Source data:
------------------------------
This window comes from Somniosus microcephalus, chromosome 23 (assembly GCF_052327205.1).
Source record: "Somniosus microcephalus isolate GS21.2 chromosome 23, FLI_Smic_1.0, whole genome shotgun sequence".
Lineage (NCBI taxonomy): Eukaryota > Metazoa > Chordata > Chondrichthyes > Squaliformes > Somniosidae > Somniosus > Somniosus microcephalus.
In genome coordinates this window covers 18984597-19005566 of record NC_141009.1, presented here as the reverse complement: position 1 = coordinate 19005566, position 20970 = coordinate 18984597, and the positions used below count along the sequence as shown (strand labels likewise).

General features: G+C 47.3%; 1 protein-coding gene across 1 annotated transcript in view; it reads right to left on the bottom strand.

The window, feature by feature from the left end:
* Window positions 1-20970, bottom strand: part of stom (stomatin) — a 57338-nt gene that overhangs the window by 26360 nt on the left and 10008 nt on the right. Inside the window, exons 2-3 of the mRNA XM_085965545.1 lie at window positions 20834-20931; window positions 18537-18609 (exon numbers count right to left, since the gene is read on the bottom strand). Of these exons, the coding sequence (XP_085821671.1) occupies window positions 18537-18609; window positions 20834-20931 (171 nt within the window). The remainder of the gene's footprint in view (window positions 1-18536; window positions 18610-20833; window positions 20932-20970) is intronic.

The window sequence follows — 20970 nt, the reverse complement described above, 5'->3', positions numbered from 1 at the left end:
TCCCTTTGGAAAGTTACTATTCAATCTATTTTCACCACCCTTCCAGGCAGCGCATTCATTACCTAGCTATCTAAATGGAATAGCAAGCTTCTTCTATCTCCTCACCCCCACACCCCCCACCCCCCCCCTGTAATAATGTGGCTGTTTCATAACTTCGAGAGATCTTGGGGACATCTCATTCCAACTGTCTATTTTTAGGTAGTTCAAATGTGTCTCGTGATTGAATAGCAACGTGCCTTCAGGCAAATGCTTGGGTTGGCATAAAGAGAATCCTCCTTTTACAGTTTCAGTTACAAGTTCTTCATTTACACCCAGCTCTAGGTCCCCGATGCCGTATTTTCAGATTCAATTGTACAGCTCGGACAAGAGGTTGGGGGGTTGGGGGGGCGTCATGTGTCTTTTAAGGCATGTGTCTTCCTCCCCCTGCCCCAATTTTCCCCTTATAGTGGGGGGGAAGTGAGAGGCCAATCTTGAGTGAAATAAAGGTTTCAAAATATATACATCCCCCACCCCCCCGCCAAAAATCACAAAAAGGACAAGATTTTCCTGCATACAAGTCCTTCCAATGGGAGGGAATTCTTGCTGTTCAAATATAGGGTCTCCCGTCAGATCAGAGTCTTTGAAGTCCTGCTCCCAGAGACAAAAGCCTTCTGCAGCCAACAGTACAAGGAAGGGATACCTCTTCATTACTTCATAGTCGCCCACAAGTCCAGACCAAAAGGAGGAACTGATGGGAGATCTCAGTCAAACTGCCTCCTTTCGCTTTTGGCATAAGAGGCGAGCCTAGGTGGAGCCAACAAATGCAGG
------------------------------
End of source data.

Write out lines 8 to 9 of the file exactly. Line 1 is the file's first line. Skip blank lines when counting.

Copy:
The window sequence follows — 20970 nt, the reverse complement described above, 5'->3', positions numbered from 1 at the left end:
TCCCTTTGGAAAGTTACTATTCAATCTATTTTCACCACCCTTCCAGGCAGCGCATTCATTACCTAGCTATCTAAATGGAATAGCAAGCTTCTTCTATCTCCTCACCCCCACACCCCCCACCCCCCCCCTGTAATAATGTGGCTGTTTCATAACTTCGAGAGATCTTGGGGACATCTCATTCCAACTGTCTATTTTTAGGTAGTTCAAATGTGTCTCGTGATTGAATAGCAACGTGCCTTCAGGCAAATGCTTGGGTTGGCATAAAGAGAATCCTCCTTTTACAGTTTCAGTTACAAGTTCTTCATTTACACCCAGCTCTAGGTCCCCGATGCCGTATTTTCAGATTCAATTGTACAGCTCGGACAAGAGGTTGGGGGGTTGGGGGGGCGTCATGTGTCTTTTAAGGCATGTGTCTTCCTCCCCCTGCCCCAATTTTCCCCTTATAGTGGGGGGGAAGTGAGAGGCCAATCTTGAGTGAAATAAAGGTTTCAAAATATATACATCCCCCACCCCCCCGCCAAAAATCACAAAAAGGACAAGATTTTCCTGCATACAAGTCCTTCCAATGGGAGGGAATTCTTGCTGTTCAAATATAGGGTCTCCCGTCAGATCAGAGTCTTTGAAGTCCTGCTCCCAGAGACAAAAGCCTTCTGCAGCCAACAGTACAAGGAAGGGATACCTCTTCATTACTTCATAGTCGCCCACAAGTCCAGACCAAAAGGAGGAACTGATGGGAGATCTCAGTCAAACTGCCTCCTTTCGCTTTTGGCATAAGAGGCGAGCCTAGGTGGAGCCAACAAATGCAGG